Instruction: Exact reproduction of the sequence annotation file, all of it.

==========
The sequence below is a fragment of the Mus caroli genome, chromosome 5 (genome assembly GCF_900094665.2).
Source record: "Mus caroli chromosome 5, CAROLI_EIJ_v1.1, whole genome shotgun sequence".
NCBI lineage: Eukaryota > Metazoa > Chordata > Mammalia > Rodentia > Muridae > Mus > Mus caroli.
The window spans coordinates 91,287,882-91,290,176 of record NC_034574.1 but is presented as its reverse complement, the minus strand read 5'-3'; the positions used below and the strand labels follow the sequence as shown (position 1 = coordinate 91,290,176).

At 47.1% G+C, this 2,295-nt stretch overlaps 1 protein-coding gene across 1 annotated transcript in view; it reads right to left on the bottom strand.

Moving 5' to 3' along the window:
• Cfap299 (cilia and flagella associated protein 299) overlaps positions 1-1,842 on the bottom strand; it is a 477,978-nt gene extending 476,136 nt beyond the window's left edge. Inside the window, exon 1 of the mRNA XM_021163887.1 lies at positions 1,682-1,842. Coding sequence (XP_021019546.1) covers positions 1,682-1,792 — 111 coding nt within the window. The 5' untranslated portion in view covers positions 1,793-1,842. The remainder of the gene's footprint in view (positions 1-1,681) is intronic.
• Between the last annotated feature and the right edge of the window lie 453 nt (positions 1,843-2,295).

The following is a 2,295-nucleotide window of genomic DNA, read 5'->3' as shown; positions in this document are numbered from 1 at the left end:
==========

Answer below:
The sequence below is a fragment of the Mus caroli genome, chromosome 5 (genome assembly GCF_900094665.2).
Source record: "Mus caroli chromosome 5, CAROLI_EIJ_v1.1, whole genome shotgun sequence".
NCBI lineage: Eukaryota > Metazoa > Chordata > Mammalia > Rodentia > Muridae > Mus > Mus caroli.
The window spans coordinates 91,287,882-91,290,176 of record NC_034574.1 but is presented as its reverse complement, the minus strand read 5'-3'; the positions used below and the strand labels follow the sequence as shown (position 1 = coordinate 91,290,176).

At 47.1% G+C, this 2,295-nt stretch overlaps 1 protein-coding gene across 1 annotated transcript in view; it reads right to left on the bottom strand.

Moving 5' to 3' along the window:
• Cfap299 (cilia and flagella associated protein 299) overlaps positions 1-1,842 on the bottom strand; it is a 477,978-nt gene extending 476,136 nt beyond the window's left edge. Inside the window, exon 1 of the mRNA XM_021163887.1 lies at positions 1,682-1,842. Coding sequence (XP_021019546.1) covers positions 1,682-1,792 — 111 coding nt within the window. The 5' untranslated portion in view covers positions 1,793-1,842. The remainder of the gene's footprint in view (positions 1-1,681) is intronic.
• Between the last annotated feature and the right edge of the window lie 453 nt (positions 1,843-2,295).

The following is a 2,295-nucleotide window of genomic DNA, read 5'->3' as shown; positions in this document are numbered from 1 at the left end: